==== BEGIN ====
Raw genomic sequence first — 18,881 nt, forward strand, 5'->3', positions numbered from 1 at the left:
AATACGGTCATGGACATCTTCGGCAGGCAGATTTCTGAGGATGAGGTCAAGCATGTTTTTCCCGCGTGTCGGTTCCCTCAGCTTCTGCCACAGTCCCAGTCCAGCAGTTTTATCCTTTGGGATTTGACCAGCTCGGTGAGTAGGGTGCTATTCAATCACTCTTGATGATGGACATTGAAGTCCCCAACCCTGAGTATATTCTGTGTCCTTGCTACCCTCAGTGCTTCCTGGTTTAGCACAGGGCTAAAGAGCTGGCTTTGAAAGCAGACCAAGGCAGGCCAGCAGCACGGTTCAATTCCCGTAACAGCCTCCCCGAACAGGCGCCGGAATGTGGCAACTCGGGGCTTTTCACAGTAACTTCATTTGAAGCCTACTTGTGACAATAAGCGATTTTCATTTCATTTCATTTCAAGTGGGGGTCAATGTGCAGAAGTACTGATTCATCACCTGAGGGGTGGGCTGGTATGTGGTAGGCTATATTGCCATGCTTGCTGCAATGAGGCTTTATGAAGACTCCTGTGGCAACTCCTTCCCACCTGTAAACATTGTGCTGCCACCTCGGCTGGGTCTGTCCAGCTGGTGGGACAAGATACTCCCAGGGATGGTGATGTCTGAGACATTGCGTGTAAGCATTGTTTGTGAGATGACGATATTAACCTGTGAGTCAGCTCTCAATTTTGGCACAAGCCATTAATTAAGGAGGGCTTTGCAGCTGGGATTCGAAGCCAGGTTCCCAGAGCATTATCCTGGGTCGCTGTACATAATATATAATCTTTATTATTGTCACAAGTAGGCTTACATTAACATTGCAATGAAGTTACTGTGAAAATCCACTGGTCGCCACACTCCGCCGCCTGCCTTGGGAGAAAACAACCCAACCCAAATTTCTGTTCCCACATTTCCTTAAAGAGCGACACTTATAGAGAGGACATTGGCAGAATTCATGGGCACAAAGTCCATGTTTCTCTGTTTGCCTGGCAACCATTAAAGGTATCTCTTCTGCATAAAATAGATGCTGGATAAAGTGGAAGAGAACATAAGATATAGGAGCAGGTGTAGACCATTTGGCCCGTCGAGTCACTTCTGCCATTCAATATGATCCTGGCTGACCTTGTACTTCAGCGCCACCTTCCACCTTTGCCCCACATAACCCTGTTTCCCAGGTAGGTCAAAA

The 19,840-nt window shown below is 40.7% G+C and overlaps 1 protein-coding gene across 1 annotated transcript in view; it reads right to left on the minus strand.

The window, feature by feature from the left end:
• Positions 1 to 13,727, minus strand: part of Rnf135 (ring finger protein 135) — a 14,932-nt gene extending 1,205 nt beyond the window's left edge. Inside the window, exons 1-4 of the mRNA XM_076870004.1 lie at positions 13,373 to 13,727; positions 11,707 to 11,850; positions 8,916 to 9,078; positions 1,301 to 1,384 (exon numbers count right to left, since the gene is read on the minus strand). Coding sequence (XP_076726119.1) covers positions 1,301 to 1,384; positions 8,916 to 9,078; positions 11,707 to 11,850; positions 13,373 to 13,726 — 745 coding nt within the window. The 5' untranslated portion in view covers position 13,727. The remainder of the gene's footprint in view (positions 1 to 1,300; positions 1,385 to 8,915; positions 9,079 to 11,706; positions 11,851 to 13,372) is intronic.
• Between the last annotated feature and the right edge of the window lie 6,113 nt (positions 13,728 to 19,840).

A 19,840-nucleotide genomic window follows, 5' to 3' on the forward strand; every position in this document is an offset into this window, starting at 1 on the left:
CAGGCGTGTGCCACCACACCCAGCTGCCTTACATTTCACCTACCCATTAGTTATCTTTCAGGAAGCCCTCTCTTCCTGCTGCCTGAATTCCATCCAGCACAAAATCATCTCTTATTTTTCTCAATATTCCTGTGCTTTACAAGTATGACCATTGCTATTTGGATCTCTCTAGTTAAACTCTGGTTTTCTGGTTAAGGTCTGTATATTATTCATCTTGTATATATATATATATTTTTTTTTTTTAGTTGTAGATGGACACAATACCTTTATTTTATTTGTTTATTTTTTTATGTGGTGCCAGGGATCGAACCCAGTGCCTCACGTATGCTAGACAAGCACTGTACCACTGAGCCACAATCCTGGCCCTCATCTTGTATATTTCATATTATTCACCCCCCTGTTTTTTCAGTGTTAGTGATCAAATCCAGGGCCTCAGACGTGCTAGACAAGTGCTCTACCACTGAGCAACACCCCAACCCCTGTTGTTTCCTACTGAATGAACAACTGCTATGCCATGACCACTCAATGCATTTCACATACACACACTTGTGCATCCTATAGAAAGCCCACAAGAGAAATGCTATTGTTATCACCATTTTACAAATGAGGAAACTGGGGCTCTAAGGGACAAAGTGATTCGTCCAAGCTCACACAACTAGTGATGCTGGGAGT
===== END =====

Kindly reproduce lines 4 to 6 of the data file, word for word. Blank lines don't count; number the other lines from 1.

The window, feature by feature from the left end:
• Positions 1 to 13,727, minus strand: part of Rnf135 (ring finger protein 135) — a 14,932-nt gene extending 1,205 nt beyond the window's left edge. Inside the window, exons 1-4 of the mRNA XM_076870004.1 lie at positions 13,373 to 13,727; positions 11,707 to 11,850; positions 8,916 to 9,078; positions 1,301 to 1,384 (exon numbers count right to left, since the gene is read on the minus strand). Coding sequence (XP_076726119.1) covers positions 1,301 to 1,384; positions 8,916 to 9,078; positions 11,707 to 11,850; positions 13,373 to 13,726 — 745 coding nt within the window. The 5' untranslated portion in view covers position 13,727. The remainder of the gene's footprint in view (positions 1 to 1,300; positions 1,385 to 8,915; positions 9,079 to 11,706; positions 11,851 to 13,372) is intronic.
• Between the last annotated feature and the right edge of the window lie 6,113 nt (positions 13,728 to 19,840).